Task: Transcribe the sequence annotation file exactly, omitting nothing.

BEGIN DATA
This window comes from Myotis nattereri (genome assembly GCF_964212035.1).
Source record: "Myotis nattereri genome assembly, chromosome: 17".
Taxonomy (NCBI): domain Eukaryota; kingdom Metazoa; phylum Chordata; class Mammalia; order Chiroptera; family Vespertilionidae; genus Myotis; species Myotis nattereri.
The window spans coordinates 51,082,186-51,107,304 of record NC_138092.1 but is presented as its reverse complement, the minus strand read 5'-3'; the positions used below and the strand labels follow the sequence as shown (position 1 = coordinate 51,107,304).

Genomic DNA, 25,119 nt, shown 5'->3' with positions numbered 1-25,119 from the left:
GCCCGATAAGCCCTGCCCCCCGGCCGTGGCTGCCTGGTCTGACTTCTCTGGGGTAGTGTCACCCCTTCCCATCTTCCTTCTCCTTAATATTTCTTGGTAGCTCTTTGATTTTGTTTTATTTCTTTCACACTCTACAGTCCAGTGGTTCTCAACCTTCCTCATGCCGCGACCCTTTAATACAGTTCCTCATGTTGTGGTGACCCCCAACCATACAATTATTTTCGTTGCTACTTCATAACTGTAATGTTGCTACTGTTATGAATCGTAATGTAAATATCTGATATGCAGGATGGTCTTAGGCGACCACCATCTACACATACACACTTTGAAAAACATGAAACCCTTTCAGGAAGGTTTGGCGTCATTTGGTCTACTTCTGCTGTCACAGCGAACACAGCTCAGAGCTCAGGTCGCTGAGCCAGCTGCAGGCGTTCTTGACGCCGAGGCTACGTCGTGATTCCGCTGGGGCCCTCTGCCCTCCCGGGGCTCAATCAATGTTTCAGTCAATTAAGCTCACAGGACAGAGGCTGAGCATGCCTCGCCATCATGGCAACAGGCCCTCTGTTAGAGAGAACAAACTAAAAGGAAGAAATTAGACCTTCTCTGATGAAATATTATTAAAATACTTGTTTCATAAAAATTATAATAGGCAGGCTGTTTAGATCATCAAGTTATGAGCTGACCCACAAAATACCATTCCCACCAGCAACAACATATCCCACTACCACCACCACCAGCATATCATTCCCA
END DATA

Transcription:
This window comes from Myotis nattereri (genome assembly GCF_964212035.1).
Source record: "Myotis nattereri genome assembly, chromosome: 17".
Taxonomy (NCBI): domain Eukaryota; kingdom Metazoa; phylum Chordata; class Mammalia; order Chiroptera; family Vespertilionidae; genus Myotis; species Myotis nattereri.
The window spans coordinates 51,082,186-51,107,304 of record NC_138092.1 but is presented as its reverse complement, the minus strand read 5'-3'; the positions used below and the strand labels follow the sequence as shown (position 1 = coordinate 51,107,304).

Genomic DNA, 25,119 nt, shown 5'->3' with positions numbered 1-25,119 from the left:
GCCCGATAAGCCCTGCCCCCCGGCCGTGGCTGCCTGGTCTGACTTCTCTGGGGTAGTGTCACCCCTTCCCATCTTCCTTCTCCTTAATATTTCTTGGTAGCTCTTTGATTTTGTTTTATTTCTTTCACACTCTACAGTCCAGTGGTTCTCAACCTTCCTCATGCCGCGACCCTTTAATACAGTTCCTCATGTTGTGGTGACCCCCAACCATACAATTATTTTCGTTGCTACTTCATAACTGTAATGTTGCTACTGTTATGAATCGTAATGTAAATATCTGATATGCAGGATGGTCTTAGGCGACCACCATCTACACATACACACTTTGAAAAACATGAAACCCTTTCAGGAAGGTTTGGCGTCATTTGGTCTACTTCTGCTGTCACAGCGAACACAGCTCAGAGCTCAGGTCGCTGAGCCAGCTGCAGGCGTTCTTGACGCCGAGGCTACGTCGTGATTCCGCTGGGGCCCTCTGCCCTCCCGGGGCTCAATCAATGTTTCAGTCAATTAAGCTCACAGGACAGAGGCTGAGCATGCCTCGCCATCATGGCAACAGGCCCTCTGTTAGAGAGAACAAACTAAAAGGAAGAAATTAGACCTTCTCTGATGAAATATTATTAAAATACTTGTTTCATAAAAATTATAATAGGCAGGCTGTTTAGATCATCAAGTTATGAGCTGACCCACAAAATACCATTCCCACCAGCAACAACATATCCCACTACCACCACCACCAGCATATCATTCCCA